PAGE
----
Kwan Brothers is a sensory overload.
The music is loud, the decorations are loud and the food and cocktails are very loud!
Invited along as guests in a group of 5, including my boyfriend, we probably ate for 10. I had certainly pushed my limit that day after having a lunch steak at The Norman Hotel earlier that day followed by baked treats in our weekly lab meeting. I’m always up for an eating marathon! NO REGRETS!
Aided by tasty Asian-influenced cocktails, we sampled a multitude of recommended starters. The service was great. The food comes out super fast so much so that we were quickly running out of table space!
We tried both the popular fried chicken bao and the pork bao (not pictured). My favourite was the pork, which had plenty of flavour and sauce. I found the fried chicken quite dry especially in combination with the bao bun which would’ve benefited from more of the mayo. For almost $10, two buns seems a little lacking too.
Also not pictured was the Peking duck spring rolls. Definitely not true Peking duck but delicious all the same. Fresh herbs and duck rolled up in a thin and crispy shell to dip this into plum sauce made this one of the more flavourful starters.
The KFC (Kwan’s Fried Chicken) was moist but uninspiring and nothing out of the ordinary. The cubes of pickled daikon were fun to snack on though. The crispy tofu was good. But like the chicken, was a little ordinary. It needed the sauce to have flavour. It was under seasoned on it’s own.
The salmon tartare was cold and creamy, a refreshing change from the other hot dishes. And who doesn’t love prawn crackers?! The bubbles of salmon roe were great too! I didn’t taste anything particularly Vietnamese about this dish though.
The lamb chops were my favourite starter. Charcoal grilled meat is always delicious. A sliver of pink pickled ginger on top of the succulent and juicy lamb chop added a bit of zing with each bite!
I didn’t get to taste the eggs but Nic tells me they were “good”. Perhaps one of the least value-for-money dishes, coming just under $9 for two eggs.
Tip: Pour all accompanying sauces over the dish rather than dipping.
- Removes fiddling around with dipping food with chopsticks, a difficulty especially when reaching over other dishes
- You don’t waste the sauce, and
- It adds flavour.
The mains were a lot more interesting.
There are two beef dishes. One is a short rib which comes with the bone for you to suck on. This was covered in a sticky, sweet sauce and served with rice. The other was a rib fillet, thinly sliced so that you don’t have to do it yourself. It was served with a fruity Korean pear dressing and an overpowering kimchi. The rib fillet and kimchi was good combination but the dressing was unnecessary. The kimchi acts as a flavour enhancer plus crunch, rendering the lettuce redundant. It’s also really hard to eat giant leaves of lettuce with chopsticks.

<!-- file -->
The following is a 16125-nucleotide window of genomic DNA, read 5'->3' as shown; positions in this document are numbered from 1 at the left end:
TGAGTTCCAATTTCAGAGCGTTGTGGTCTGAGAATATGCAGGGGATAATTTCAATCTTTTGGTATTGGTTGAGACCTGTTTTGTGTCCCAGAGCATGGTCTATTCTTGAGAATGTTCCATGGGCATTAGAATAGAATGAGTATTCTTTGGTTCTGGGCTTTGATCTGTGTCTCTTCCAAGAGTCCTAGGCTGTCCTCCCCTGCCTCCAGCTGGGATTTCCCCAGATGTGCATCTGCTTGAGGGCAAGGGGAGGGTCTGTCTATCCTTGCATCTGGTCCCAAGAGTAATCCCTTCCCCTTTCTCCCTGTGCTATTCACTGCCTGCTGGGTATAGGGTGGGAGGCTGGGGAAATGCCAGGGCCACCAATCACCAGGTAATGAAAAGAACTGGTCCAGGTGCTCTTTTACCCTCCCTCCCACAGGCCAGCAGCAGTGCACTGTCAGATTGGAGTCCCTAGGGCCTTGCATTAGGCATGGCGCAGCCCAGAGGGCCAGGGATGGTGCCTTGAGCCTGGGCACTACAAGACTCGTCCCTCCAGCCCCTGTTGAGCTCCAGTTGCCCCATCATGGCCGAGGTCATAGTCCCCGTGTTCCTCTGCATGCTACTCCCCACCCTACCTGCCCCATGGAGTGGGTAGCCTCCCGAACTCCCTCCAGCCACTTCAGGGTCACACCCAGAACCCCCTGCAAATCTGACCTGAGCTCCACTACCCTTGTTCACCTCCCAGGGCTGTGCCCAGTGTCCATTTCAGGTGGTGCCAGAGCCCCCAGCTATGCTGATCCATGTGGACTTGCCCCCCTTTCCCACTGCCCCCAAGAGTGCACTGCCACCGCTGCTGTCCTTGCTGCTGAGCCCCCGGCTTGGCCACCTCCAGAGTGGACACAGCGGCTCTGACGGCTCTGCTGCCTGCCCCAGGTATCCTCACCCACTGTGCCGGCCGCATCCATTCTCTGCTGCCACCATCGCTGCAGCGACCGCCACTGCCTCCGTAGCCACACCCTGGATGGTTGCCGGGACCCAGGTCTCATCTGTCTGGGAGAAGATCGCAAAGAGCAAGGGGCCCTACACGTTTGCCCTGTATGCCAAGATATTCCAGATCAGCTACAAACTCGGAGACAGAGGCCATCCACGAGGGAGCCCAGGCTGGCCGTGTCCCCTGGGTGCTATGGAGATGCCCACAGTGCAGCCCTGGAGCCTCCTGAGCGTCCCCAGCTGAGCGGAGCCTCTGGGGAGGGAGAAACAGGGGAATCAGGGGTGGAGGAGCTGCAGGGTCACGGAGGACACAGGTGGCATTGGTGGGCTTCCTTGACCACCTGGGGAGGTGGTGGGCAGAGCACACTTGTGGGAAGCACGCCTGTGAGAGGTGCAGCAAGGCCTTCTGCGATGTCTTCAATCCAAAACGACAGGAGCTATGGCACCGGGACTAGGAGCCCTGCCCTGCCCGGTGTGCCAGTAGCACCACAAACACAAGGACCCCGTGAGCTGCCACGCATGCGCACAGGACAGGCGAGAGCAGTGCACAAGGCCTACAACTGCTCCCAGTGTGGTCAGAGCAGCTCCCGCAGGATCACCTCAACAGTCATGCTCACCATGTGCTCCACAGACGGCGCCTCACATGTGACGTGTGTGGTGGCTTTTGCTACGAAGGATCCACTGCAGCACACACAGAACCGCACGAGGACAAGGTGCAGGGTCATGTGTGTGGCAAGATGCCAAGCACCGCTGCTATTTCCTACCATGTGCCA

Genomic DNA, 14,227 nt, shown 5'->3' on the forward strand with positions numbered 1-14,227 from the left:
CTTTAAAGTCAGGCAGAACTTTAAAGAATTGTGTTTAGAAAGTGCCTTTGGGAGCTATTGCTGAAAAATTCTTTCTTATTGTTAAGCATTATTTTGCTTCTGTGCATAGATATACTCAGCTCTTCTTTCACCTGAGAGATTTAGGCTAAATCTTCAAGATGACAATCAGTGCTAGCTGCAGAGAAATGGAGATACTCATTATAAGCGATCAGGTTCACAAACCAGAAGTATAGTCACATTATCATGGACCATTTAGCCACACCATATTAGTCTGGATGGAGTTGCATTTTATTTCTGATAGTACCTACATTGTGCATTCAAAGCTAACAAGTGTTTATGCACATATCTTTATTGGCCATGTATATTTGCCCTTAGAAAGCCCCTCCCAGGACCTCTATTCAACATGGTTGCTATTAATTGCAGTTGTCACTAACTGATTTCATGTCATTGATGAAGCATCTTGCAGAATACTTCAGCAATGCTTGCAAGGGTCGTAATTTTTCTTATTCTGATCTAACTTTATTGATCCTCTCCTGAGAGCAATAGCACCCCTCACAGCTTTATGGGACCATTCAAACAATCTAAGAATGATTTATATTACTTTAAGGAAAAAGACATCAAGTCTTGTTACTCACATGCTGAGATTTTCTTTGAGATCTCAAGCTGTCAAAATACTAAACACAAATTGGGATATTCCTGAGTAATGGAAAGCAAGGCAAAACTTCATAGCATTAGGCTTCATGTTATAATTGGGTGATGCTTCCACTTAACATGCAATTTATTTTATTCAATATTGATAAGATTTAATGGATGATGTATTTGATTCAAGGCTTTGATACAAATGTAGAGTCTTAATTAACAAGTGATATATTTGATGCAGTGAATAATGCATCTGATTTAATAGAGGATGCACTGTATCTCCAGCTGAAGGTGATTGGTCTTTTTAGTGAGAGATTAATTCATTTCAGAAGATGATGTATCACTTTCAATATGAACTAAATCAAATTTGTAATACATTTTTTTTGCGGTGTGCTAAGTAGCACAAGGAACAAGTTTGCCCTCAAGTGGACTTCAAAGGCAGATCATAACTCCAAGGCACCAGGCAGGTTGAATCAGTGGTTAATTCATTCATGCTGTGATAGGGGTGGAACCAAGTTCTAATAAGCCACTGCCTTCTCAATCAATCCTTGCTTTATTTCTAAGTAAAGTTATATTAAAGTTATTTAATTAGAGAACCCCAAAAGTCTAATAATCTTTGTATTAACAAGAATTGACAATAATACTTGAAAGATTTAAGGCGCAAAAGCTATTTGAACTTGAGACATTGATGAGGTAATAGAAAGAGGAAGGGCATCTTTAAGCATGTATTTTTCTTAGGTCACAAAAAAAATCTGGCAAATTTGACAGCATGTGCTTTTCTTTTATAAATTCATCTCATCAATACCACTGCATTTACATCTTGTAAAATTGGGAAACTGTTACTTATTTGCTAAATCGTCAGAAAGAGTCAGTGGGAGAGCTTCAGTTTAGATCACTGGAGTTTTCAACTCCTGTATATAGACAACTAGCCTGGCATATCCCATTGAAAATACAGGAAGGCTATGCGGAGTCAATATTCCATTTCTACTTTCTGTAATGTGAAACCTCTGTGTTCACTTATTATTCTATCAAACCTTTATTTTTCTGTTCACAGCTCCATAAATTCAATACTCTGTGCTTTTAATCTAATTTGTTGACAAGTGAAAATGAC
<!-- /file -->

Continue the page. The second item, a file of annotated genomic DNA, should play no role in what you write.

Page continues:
The pineapple rice is presented in half a pineapple. It looks visually appealing and tasted good. The rice retained its shape, there was plenty of pineapple and the flavouring was great. However, balancing it on a large plate meant we almost lost our rice to the table/ground and doesn’t make it look like the best value when usually those plates themselves are used to serve giant mounds of fried rice in other Asian restaurants.
I really enjoyed the green chicken curry. Lots of vegetables, generous serving and an unexpected level of heat! I completely didn’t expect that much heat but I definitely appreciated it. The inclusion of salted duck egg was great too. I love salted duck eggs! It was more than enough curry for 2-3 people by the time you order rice. Note that plain jasmine rice is $3.50 per person. They give you a heaped bowl at a time.
I really wanted to like the crispy pork with pickled watermelon. The watermelon itself was sweet, acidic, cooling and crunchy but the pork was a bit of a let down. It was battered and presumably twice-cooked. The pork that I tried seemed to be quite dry and the batter didn’t add much texturally. Maybe if the pork had been tossed in a sauce or dressing so the batter absorbed some flavour, it would’ve been more impressive. Quite pricey for $25.90 as well, considering it’s about 50:50 watermelon and pork.
These desserts were the best dishes of the night. Subtle flavour that was able to stand out on it’s own without any extras. I really liked the deep fried bao ice cream sandwiches. The toasted sesame, pandan and ginger flavours were all very good. They weren’t overly sweet and I’m such a sucker for a cold and hot combination.
The creme brulee had a nice subtle lemongrass and kaffir lime flavour with the all important burnt sugar giving a satisfying crack.
We later sneaked into the secret bar which is hidden behind a freezer door towards the back (opposite the toilets). Here, the cocktail menu is slightly more classy. It’s a cool 20°C inside too! They feature their own hand-cut ice that maximises your whisky experience – less surface area of ice to neat whisky and thus it dilutes slower. There’s heaps of interesting Japanese whiskies and they even offer whisky flights. You can also enjoy your food inside here. It’d be great for a private function. Plus it’s SUPER COOL (pun intended…) to go inside a secret bar!
The hard thing about Kwan Brothers is that it takes influence from so many different Asian cuisines that it was just intense flavour all round. It was hard to pick favourite dishes as nothing particularly stood out. They all sort of had their own thing going on. This is a good thing, even if it’s a little confusing for the palette.
Open 7 days a week
Monday – Thursday: 12pm to 3pm, 5pm to 11pm
Friday – Sunday: 12pm to 11pm
Open late every day
Thursday – Sunday: 5pm to late
43 Alfred Street, Fortitude Valley
Nic and I dined as guests on behalf of Kwan Brothers and Lucid Media.